In America

1h 43m 2003

Brief Synopsis

To begin all over again is a classic American dream. But it is remarkably hard to do, as Irish immigrants Johnny and Sarah discover when they hit New York City, with their two spunky young daughters, in the mid-1980s. In pursuit of a dream, the family uses ingenuity and sheer strength of will to mak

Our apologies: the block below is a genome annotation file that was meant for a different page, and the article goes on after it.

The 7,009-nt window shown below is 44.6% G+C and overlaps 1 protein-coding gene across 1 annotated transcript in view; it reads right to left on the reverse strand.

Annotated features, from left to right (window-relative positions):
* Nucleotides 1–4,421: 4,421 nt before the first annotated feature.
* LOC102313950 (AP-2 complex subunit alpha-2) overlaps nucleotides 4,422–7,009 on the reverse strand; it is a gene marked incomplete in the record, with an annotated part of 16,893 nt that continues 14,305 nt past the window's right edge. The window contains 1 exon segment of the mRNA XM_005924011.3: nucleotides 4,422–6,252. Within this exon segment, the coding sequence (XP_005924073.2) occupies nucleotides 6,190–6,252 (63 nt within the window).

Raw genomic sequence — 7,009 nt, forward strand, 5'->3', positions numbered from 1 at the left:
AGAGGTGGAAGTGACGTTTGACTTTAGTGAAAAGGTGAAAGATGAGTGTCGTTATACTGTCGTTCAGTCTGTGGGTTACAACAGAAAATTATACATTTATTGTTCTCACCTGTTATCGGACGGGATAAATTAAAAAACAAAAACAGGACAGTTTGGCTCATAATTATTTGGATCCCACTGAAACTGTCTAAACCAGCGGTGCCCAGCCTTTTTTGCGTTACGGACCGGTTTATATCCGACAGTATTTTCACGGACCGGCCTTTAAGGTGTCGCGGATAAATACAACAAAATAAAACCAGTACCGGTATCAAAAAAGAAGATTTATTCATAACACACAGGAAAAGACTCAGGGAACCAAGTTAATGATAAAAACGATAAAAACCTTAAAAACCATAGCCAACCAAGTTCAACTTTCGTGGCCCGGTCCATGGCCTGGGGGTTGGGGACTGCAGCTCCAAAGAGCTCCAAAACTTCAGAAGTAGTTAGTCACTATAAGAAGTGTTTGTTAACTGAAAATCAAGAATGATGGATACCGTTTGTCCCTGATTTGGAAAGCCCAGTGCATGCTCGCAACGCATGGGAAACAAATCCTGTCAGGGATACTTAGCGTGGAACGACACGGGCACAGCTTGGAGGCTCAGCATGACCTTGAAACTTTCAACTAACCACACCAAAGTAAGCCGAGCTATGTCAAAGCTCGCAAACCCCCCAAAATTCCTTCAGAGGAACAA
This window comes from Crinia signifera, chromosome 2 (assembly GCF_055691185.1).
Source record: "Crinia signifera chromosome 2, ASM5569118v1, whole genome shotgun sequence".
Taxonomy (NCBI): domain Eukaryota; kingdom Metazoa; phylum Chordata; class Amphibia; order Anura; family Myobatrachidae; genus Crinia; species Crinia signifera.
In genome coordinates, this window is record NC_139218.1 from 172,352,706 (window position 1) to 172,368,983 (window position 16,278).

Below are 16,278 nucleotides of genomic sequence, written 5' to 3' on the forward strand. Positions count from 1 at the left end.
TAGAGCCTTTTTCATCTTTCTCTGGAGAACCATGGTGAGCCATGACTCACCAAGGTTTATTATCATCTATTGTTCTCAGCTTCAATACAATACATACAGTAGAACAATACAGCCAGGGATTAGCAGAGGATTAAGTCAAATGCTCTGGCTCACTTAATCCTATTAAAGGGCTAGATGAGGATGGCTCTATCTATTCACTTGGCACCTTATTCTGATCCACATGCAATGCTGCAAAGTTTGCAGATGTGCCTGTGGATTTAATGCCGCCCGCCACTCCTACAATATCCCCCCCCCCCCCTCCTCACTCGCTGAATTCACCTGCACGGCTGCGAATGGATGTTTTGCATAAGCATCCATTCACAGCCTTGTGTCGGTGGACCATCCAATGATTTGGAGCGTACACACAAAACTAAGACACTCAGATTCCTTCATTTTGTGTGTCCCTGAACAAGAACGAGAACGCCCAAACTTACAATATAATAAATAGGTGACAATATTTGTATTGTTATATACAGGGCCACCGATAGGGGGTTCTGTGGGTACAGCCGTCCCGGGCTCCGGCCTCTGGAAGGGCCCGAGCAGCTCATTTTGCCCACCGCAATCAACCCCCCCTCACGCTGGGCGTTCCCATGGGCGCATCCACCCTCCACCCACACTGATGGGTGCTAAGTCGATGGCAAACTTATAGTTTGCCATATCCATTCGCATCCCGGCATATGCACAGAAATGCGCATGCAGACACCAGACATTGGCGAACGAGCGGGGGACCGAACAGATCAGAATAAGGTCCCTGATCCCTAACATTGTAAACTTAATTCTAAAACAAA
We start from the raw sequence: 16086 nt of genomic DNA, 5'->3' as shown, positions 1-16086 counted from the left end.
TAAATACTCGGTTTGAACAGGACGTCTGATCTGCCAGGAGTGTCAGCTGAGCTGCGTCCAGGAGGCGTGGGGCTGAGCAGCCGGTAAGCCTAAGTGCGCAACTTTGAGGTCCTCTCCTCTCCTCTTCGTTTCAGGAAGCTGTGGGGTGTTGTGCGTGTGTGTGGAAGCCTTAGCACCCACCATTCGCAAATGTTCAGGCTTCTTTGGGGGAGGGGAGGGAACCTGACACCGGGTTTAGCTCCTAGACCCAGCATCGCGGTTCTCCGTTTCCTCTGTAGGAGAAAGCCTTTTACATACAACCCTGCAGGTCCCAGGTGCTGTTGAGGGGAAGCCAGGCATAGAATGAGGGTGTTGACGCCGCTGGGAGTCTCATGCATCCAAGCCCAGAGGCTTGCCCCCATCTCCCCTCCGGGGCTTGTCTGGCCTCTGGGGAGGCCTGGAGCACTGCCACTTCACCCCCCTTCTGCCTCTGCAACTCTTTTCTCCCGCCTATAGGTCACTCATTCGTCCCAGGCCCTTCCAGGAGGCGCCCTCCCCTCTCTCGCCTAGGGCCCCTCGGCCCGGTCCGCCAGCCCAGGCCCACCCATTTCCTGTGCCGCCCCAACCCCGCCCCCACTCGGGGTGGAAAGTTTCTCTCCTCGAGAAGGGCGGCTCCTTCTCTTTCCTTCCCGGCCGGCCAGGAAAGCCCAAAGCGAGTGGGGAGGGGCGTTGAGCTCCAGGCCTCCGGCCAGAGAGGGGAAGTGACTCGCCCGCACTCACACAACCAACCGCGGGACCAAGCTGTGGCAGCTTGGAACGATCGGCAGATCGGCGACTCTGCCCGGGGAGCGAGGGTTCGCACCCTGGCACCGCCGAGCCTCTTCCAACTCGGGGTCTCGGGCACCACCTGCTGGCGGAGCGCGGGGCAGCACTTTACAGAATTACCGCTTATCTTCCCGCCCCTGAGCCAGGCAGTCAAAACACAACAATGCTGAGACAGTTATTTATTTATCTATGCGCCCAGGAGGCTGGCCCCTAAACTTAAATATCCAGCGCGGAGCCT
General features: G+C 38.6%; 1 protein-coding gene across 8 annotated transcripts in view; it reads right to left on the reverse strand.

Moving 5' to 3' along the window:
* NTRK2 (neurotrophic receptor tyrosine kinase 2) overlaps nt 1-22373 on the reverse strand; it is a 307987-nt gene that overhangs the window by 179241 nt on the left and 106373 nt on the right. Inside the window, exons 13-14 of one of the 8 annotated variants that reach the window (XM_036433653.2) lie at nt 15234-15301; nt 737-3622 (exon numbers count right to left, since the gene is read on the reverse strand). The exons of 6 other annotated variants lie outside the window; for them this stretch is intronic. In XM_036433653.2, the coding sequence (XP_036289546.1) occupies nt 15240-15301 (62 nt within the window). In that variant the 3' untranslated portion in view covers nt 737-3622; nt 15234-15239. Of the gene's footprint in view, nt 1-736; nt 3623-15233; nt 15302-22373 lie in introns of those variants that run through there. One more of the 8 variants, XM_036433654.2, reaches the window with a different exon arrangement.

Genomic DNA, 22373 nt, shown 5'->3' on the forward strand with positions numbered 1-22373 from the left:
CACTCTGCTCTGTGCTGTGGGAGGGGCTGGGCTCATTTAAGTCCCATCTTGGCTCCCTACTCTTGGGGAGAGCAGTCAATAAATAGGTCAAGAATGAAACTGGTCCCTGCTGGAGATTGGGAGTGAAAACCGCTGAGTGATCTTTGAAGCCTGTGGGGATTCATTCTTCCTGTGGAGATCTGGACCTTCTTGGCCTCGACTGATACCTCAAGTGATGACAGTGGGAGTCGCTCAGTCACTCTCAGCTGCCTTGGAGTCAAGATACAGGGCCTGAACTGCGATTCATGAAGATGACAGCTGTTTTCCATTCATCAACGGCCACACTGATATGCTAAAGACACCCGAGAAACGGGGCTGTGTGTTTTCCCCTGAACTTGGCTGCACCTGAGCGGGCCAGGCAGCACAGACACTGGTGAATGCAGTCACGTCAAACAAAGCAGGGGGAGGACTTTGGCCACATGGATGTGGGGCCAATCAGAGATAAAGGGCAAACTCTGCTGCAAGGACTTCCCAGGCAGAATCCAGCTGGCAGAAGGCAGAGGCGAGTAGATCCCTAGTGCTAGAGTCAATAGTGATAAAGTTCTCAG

Film Details

Also Known As
East of Harlem
MPAA Rating
Release Date
Nov 26, 2003
Premiere Information
Toronto International Film Festival: 15 Sep 2002; Sundance Film Festival: 20 Jan 2003; AFI Fest: 7 Nov 2003; LA opening: 20 Nov 2003
Production Company
Hell's Kitchen Productions
Distribution Company
Fox Searchlight Pictures
Ireland, Great Britain and United States
Ireland; New York City, New York, USA; New York, New York, United States; Dublin, Ireland

Technical Specs

1h 43m